Through a partnership with PBS’s Student Reporting Labs, Bryanna’s piece will be honed a bit more before it’s released as a PBS video.

“It was a really insightful piece about a student picking up a different hobby because that’s one thing we’ve talked a lot about on the news … find things to enrich at home because we can’t in school,” Ms. Knable said.

For senior Chayse Ford, producing music is one of his hobbies. In his first piece, he interviewed his friend about music and what it means to him. Between the questions, Chayse wove in b-roll of him producing music and recorded a voice-over talking about how important music is.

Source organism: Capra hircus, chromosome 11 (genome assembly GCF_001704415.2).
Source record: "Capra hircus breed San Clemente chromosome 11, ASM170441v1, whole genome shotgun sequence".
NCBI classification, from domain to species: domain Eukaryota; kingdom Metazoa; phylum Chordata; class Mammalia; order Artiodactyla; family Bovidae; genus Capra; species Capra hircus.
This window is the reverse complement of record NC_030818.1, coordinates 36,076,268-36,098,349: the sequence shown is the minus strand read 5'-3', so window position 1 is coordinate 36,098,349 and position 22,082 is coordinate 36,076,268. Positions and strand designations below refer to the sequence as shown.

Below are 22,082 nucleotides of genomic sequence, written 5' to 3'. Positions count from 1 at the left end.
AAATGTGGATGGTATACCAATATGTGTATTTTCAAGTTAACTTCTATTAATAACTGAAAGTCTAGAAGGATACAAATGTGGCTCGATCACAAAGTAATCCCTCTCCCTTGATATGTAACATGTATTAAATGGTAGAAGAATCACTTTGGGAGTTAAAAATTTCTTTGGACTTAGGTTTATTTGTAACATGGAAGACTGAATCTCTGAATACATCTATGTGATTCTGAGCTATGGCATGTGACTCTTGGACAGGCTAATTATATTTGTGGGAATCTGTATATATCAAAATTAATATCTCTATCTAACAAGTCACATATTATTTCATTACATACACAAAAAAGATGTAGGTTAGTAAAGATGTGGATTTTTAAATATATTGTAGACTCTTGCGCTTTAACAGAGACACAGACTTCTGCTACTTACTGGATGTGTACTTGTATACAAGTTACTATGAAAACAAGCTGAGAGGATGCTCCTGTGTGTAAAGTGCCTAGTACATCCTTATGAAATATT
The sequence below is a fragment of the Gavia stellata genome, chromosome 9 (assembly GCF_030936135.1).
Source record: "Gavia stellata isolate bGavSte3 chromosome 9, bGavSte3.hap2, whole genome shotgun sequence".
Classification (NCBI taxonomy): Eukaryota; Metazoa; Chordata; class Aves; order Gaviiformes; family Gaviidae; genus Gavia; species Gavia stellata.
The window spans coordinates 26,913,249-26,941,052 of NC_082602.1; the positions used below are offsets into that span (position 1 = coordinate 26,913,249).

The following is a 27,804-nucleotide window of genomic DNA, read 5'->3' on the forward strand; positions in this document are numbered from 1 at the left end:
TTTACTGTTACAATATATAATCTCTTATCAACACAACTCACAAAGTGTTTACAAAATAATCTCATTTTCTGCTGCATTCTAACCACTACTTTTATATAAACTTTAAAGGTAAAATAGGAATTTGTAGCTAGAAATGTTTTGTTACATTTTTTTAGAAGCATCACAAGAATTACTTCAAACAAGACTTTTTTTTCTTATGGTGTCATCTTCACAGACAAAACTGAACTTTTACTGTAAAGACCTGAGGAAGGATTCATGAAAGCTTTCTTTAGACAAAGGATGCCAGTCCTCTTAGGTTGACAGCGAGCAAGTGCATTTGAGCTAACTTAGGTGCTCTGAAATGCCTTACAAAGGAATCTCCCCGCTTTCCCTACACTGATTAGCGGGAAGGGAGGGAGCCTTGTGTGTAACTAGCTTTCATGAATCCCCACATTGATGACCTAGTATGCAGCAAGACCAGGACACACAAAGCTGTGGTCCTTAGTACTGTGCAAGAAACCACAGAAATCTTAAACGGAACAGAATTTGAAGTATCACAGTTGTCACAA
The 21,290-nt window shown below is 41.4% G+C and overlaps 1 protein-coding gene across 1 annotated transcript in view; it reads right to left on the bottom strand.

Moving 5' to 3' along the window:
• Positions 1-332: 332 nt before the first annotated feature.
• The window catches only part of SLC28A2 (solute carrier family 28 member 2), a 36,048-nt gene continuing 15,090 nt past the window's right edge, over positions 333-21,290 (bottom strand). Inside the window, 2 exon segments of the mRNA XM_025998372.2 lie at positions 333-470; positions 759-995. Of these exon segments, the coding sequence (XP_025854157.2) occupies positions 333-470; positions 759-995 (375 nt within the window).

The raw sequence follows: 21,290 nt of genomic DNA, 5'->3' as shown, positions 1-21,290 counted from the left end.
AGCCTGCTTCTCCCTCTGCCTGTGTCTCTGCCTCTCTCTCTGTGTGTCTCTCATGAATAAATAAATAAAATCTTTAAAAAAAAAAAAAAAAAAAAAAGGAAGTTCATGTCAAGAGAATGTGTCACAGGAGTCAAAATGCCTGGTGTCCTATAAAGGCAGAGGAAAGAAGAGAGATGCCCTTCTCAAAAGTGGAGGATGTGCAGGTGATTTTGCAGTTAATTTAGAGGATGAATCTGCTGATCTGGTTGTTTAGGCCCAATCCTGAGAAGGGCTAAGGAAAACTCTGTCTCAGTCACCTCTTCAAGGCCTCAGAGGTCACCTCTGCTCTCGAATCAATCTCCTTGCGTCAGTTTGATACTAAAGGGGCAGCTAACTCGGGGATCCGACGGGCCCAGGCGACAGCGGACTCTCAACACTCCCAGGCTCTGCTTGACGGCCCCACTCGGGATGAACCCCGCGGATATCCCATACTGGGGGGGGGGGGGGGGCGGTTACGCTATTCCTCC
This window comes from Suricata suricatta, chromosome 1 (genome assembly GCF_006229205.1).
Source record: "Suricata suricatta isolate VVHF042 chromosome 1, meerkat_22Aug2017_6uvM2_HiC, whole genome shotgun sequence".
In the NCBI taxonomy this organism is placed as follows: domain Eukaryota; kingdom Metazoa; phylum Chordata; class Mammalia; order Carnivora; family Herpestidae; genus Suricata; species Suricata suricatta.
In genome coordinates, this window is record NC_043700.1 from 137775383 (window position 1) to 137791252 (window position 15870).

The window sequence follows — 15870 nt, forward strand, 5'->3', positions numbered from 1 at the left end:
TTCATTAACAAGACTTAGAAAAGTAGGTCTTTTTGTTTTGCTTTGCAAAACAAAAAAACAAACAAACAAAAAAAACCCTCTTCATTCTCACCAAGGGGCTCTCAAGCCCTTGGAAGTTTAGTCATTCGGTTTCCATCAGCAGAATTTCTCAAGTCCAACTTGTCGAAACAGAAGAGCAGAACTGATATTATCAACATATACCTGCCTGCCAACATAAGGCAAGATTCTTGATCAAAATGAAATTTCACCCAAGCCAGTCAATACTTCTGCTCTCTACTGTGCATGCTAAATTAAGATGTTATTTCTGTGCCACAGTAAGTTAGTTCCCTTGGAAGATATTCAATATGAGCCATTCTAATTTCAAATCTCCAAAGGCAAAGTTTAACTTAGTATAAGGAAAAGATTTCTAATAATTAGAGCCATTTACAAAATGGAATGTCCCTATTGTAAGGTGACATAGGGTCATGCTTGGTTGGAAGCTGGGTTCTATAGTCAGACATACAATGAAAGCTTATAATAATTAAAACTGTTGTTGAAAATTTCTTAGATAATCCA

“Regarding the pandemic, let’s be real, it took a toll on a lot of people, especially me,” he said. “I was losing my mind. Making music had to be something that kind of got my mind clear … It was very therapeutic for me.”

Ms. Knable noted that she’s told her students to find topics they’re passionate about.

“Then you’re going to enjoy producing the piece,” Ms. Knable said. “I think that I’m seeing that come through with this opportunity that they’re having right now at home, because they’re able to connect more.”

The students will next be tackling a cultural piece.

“We’re trying to spread the idea of being culturally responsive within our community. We have a diverse community at the school; we have a diverse community in Delaware,” Ms. Knable said. “So I gave them options that ranged from producing a story about a specific culture or a specific person, to producing content that just was about that idea of cultural awareness. I thought it was a way to address this idea of equity, and being culturally rounded individuals.”